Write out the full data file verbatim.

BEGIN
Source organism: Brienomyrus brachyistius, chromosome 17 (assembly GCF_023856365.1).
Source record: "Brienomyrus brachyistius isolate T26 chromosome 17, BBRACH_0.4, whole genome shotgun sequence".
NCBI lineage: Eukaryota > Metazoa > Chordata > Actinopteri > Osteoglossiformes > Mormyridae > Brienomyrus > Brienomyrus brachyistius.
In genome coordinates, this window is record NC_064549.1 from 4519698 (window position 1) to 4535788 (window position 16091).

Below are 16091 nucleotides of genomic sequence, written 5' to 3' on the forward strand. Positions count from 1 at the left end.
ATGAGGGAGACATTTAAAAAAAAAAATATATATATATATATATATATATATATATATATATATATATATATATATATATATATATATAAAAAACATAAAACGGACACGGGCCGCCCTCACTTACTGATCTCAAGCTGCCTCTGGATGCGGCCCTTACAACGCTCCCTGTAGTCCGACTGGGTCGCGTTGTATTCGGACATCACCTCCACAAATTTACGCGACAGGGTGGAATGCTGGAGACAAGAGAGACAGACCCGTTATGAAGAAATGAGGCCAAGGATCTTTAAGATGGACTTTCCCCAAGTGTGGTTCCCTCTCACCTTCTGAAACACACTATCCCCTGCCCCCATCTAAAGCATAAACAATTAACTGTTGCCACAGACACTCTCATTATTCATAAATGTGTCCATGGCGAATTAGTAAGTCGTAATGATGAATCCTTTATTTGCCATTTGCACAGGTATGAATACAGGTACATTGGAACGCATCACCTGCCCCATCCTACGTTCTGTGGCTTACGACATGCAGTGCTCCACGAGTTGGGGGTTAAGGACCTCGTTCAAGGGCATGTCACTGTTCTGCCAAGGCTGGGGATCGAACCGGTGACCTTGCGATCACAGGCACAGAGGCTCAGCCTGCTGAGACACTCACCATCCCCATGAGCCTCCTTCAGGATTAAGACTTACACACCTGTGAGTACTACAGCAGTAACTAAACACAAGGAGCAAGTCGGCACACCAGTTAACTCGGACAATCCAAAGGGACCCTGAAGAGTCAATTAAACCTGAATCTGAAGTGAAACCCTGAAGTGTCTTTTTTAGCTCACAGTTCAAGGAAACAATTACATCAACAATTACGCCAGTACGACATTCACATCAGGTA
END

Source organism: Brienomyrus brachyistius, chromosome 17 (assembly GCF_023856365.1).
Source record: "Brienomyrus brachyistius isolate T26 chromosome 17, BBRACH_0.4, whole genome shotgun sequence".
NCBI lineage: Eukaryota > Metazoa > Chordata > Actinopteri > Osteoglossiformes > Mormyridae > Brienomyrus > Brienomyrus brachyistius.
In genome coordinates, this window is record NC_064549.1 from 4519698 (window position 1) to 4535788 (window position 16091).

Below are 16091 nucleotides of genomic sequence, written 5' to 3' on the forward strand. Positions count from 1 at the left end.
ATGAGGGAGACATTTAAAAAAAAAAATATATATATATATATATATATATATATATATATATATATATATATATATATATATATATATAAAAAACATAAAACGGACACGGGCCGCCCTCACTTACTGATCTCAAGCTGCCTCTGGATGCGGCCCTTACAACGCTCCCTGTAGTCCGACTGGGTCGCGTTGTATTCGGACATCACCTCCACAAATTTACGCGACAGGGTGGAATGCTGGAGACAAGAGAGACAGACCCGTTATGAAGAAATGAGGCCAAGGATCTTTAAGATGGACTTTCCCCAAGTGTGGTTCCCTCTCACCTTCTGAAACACACTATCCCCTGCCCCCATCTAAAGCATAAACAATTAACTGTTGCCACAGACACTCTCATTATTCATAAATGTGTCCATGGCGAATTAGTAAGTCGTAATGATGAATCCTTTATTTGCCATTTGCACAGGTATGAATACAGGTACATTGGAACGCATCACCTGCCCCATCCTACGTTCTGTGGCTTACGACATGCAGTGCTCCACGAGTTGGGGGTTAAGGACCTCGTTCAAGGGCATGTCACTGTTCTGCCAAGGCTGGGGATCGAACCGGTGACCTTGCGATCACAGGCACAGAGGCTCAGCCTGCTGAGACACTCACCATCCCCATGAGCCTCCTTCAGGATTAAGACTTACACACCTGTGAGTACTACAGCAGTAACTAAACACAAGGAGCAAGTCGGCACACCAGTTAACTCGGACAATCCAAAGGGACCCTGAAGAGTCAATTAAACCTGAATCTGAAGTGAAACCCTGAAGTGTCTTTTTTAGCTCACAGTTCAAGGAAACAATTACATCAACAATTACGCCAGTACGACATTCACATCAGGTA